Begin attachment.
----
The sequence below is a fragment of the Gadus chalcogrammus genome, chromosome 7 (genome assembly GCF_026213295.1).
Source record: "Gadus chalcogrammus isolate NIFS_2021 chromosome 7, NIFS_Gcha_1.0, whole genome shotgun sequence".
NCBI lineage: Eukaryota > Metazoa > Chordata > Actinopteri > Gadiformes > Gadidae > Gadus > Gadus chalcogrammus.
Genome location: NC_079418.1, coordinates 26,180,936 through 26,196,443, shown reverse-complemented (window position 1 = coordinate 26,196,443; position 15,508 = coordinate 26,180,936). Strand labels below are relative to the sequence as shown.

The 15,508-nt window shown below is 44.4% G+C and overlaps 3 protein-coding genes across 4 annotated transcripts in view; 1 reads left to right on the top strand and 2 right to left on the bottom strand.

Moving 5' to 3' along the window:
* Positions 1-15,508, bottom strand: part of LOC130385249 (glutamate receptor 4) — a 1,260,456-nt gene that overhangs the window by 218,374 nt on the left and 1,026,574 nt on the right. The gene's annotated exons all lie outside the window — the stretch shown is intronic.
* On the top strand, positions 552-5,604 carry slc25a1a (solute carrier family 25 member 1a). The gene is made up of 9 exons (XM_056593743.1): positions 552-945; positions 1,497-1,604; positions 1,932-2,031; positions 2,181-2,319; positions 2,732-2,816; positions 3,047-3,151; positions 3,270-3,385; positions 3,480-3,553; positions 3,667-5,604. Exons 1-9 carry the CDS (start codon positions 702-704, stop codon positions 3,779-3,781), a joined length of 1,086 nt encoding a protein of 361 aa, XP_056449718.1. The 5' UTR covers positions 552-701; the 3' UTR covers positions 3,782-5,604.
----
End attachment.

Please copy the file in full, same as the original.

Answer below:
The sequence below is a fragment of the Gadus chalcogrammus genome, chromosome 7 (genome assembly GCF_026213295.1).
Source record: "Gadus chalcogrammus isolate NIFS_2021 chromosome 7, NIFS_Gcha_1.0, whole genome shotgun sequence".
NCBI lineage: Eukaryota > Metazoa > Chordata > Actinopteri > Gadiformes > Gadidae > Gadus > Gadus chalcogrammus.
Genome location: NC_079418.1, coordinates 26,180,936 through 26,196,443, shown reverse-complemented (window position 1 = coordinate 26,196,443; position 15,508 = coordinate 26,180,936). Strand labels below are relative to the sequence as shown.

The 15,508-nt window shown below is 44.4% G+C and overlaps 3 protein-coding genes across 4 annotated transcripts in view; 1 reads left to right on the top strand and 2 right to left on the bottom strand.

Moving 5' to 3' along the window:
* Positions 1-15,508, bottom strand: part of LOC130385249 (glutamate receptor 4) — a 1,260,456-nt gene that overhangs the window by 218,374 nt on the left and 1,026,574 nt on the right. The gene's annotated exons all lie outside the window — the stretch shown is intronic.
* On the top strand, positions 552-5,604 carry slc25a1a (solute carrier family 25 member 1a). The gene is made up of 9 exons (XM_056593743.1): positions 552-945; positions 1,497-1,604; positions 1,932-2,031; positions 2,181-2,319; positions 2,732-2,816; positions 3,047-3,151; positions 3,270-3,385; positions 3,480-3,553; positions 3,667-5,604. Exons 1-9 carry the CDS (start codon positions 702-704, stop codon positions 3,779-3,781), a joined length of 1,086 nt encoding a protein of 361 aa, XP_056449718.1. The 5' UTR covers positions 552-701; the 3' UTR covers positions 3,782-5,604.